Beginning with this
month, all anomalies reflect departures from the 1981-2010 base period.
500-hPa circulation during February featured above average heights across the
high latitudes of the North Pacific and portions of the polar region, and below
average heights extending from western North America to central Asia (Fig.
E9). This pattern projected strongly onto the
negative phase (-2.4) of the Pacific/ North American teleconnection pattern (Table E1, Fig. E7).
It is notable that for the first month since September 2009, the monthly 500-hPa
circulation did not project strongly onto the negative phase of the North
Atlantic Oscillation (NAO).
200-hPa, the circulation during February featured enhanced troughs in both
hemispheres over the tropical and subtropical central/eastern Pacific (Fig.
In the NH, this feature contributed to a westward retraction of the East
Asian jet and to an enhanced jet exit region. Such a jet structure favors a
westward retraction of the downstream ridge and trough axes, as seen during
February by above average 500-hPa heights over the high latitudes of the central
North Pacific and a deep trough over the western United States. These features
are consistent with the ongoing mature phase of La Niña.
to near-average surface temperatures prevailed over the NH land masses during
February (Fig. E1).
The most significant negative departures were observed in the western U.S. and
western Russia. The main precipitation signals during February included
below-average totals along the U.S. Gulf Coast, southeastern Europe, and the
southern half of China (Fig. E3).
a. North Pacific
and North America
mean 500-hPa circulation during February featured a strong ridge over the high
latitudes of the central North Pacific, and a deep trough over much of the U.S.
(Fig. E9). This pattern showed links to La
Niña, and projected strongly onto the negative phase (-2.4) of the Pacific/
North American teleconnection pattern (Table
E1, Fig. E7).
Niña is associated with deep tropical convection focused over Indonesia and the
eastern Indian Ocean, along with a disappearance of tropical convection from the
western and central equatorial Pacific (Fig.
T25). This westward retraction in the
area of deep convection acts to amplify the mid-Pacific troughs at 200-hPa in
both hemispheres (Fig. T22),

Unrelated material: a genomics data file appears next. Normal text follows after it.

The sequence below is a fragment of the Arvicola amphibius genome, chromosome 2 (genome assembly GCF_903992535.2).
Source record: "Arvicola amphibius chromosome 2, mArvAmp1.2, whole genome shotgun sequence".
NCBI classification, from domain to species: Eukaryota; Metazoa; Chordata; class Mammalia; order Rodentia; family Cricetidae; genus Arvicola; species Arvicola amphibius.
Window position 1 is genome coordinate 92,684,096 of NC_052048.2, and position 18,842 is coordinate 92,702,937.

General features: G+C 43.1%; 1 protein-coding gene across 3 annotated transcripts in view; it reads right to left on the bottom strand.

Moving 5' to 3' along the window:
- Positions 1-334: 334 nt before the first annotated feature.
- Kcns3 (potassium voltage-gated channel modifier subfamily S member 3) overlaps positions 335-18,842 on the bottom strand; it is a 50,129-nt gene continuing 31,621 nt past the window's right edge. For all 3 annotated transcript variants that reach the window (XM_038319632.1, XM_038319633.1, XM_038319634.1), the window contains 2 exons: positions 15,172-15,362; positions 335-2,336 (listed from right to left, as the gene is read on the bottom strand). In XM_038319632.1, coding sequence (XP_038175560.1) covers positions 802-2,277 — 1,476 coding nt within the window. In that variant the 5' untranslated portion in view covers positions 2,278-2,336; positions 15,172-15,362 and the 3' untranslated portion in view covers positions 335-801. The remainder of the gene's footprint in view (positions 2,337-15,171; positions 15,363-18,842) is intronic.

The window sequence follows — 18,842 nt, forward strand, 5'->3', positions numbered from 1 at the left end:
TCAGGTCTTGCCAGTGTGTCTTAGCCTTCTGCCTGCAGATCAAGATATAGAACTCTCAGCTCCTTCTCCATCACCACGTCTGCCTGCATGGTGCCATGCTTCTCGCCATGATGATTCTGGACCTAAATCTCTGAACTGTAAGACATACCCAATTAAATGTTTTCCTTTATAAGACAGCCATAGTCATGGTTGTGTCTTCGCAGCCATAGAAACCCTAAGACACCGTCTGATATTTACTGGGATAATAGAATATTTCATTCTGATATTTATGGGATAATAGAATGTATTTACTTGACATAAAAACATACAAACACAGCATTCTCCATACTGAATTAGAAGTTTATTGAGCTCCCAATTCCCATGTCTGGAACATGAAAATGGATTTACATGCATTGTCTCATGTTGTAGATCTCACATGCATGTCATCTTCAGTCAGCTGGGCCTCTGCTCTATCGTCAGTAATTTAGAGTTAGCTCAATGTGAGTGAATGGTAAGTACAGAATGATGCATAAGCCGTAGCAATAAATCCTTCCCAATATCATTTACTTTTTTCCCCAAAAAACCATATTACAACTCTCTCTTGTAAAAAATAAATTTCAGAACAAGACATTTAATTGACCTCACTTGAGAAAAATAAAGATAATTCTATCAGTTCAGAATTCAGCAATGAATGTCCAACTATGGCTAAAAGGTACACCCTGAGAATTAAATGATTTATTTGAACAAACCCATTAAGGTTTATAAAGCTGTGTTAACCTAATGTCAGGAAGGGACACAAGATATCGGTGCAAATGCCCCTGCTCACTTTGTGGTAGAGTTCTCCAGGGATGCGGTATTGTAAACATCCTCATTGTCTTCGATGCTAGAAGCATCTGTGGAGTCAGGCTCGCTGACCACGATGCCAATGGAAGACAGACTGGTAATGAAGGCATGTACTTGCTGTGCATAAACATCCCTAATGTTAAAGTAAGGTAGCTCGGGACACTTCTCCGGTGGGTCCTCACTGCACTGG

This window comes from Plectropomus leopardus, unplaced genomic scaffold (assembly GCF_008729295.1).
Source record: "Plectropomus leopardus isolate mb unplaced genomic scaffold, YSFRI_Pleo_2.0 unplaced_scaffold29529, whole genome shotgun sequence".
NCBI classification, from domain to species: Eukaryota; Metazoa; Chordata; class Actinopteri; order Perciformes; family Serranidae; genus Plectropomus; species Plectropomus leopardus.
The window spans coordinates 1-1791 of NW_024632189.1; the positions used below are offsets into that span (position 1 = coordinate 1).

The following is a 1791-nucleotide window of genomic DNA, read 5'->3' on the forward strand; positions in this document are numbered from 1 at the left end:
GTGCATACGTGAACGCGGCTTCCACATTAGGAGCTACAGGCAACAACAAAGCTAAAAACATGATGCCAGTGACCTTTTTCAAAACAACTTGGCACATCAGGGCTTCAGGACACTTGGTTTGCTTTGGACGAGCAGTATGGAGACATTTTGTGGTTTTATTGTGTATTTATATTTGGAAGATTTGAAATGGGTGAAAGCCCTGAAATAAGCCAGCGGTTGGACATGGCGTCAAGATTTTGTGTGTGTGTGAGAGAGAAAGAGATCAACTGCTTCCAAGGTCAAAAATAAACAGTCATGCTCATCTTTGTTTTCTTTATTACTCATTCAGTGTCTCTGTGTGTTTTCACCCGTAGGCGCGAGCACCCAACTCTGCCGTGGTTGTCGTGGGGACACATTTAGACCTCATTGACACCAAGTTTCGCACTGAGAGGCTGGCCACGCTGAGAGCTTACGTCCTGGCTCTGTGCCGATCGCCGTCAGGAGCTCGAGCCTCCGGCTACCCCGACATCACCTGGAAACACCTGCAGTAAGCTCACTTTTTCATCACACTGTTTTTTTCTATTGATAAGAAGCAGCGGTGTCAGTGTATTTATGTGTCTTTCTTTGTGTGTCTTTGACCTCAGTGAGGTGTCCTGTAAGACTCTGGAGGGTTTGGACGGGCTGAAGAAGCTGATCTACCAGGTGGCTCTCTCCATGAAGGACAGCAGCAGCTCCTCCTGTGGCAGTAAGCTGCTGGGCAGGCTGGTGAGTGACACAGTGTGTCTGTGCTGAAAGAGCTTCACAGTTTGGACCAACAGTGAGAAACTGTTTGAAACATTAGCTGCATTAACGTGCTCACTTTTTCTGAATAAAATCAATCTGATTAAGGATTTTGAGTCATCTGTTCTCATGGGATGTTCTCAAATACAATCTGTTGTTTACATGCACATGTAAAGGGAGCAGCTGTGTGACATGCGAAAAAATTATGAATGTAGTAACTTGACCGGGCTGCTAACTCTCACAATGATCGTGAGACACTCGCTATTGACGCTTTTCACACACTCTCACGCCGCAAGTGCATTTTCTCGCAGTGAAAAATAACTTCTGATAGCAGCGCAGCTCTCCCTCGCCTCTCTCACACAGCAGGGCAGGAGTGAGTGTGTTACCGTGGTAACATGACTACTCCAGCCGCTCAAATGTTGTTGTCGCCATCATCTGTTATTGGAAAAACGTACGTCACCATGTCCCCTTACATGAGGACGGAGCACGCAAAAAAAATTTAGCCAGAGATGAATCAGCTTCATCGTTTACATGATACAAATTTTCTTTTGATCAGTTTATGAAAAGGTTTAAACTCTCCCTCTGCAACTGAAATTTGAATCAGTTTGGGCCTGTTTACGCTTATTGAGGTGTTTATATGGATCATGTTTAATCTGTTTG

which in the NH acts to amplify and retract westward the exit region of the east
Asian jet stream (Fig. T21).
This jet structure favors corresponding westward shifts in the downstream ridge
and trough axes normally located over western and eastern North America,
respectively. All of these features were present during February.
the U.S., the main surface temperature signals during February included below
average temperatures in the West, and above average temperatures in the
mid-Atlantic region (Fig. E1). The main precipitation anomalies
included below average totals in the Pacific Northwest and along the U.S. Gulf
Coast (Fig. E5).
This marks the fifth consecutive
month with well below average precipitation along the U.S. Gulf Coast (Fig.
the North Atlantic, the 500-hPa circulation during February featured below
average heights in the middle and high latitudes, and above average heights at
lower latitudes. This pattern
projected weakly onto the positive phase of the North Atlantic Oscillation (NAO)
(Table E1, Fig. E7).
This represents a notable change from the strong negative phase of the NAO that
had prevailed from October 2009 – January 2011.
with this change, the main Atlantic jet stream entered Europe in its more normal
position over Great Britain, rather than over southern Europe (or even farther
south) as had been seen since October 2009. The associated enhanced northward
heat transport brought above average temperatures to much of Europe during
February. These conditions differ markedly from those observed in January, when
extensive northwesterly flow brought much colder air across Europe.
anomalies reflect departures from the 1981-2010 base period.
500-hPa circulation during February featured above average heights in the middle
latitudes and below average heights at high latitudes (Fig.
E15). In the subtropics, the upper-level
(200-hPa) streamfunction pattern reflected an amplified trough across the
central South Pacific (Fig. T22). Over the South
Pacific Ocean, the overall height anomaly pattern is consistent with La Niña.
precipitation signals during February reflected above average totals across
Australia, with departures exceeding the 90th percentile of
occurrences across large portions of the south and west (Fig.
E3). Much of central South America also recorded
above average precipitation.
The South African
rainy season lasts from October to April. During February, rainfall for the
region as a whole was below average, with the most significant deficits observed
in Mozambique and northeastern South Africa (Fig.
E4). For the 2010-11 rainy season, precipitation
was below average in October and February, near average in November, and above
average in both December and January. Seasonal rainfall is typically above
average in this region during La Niña.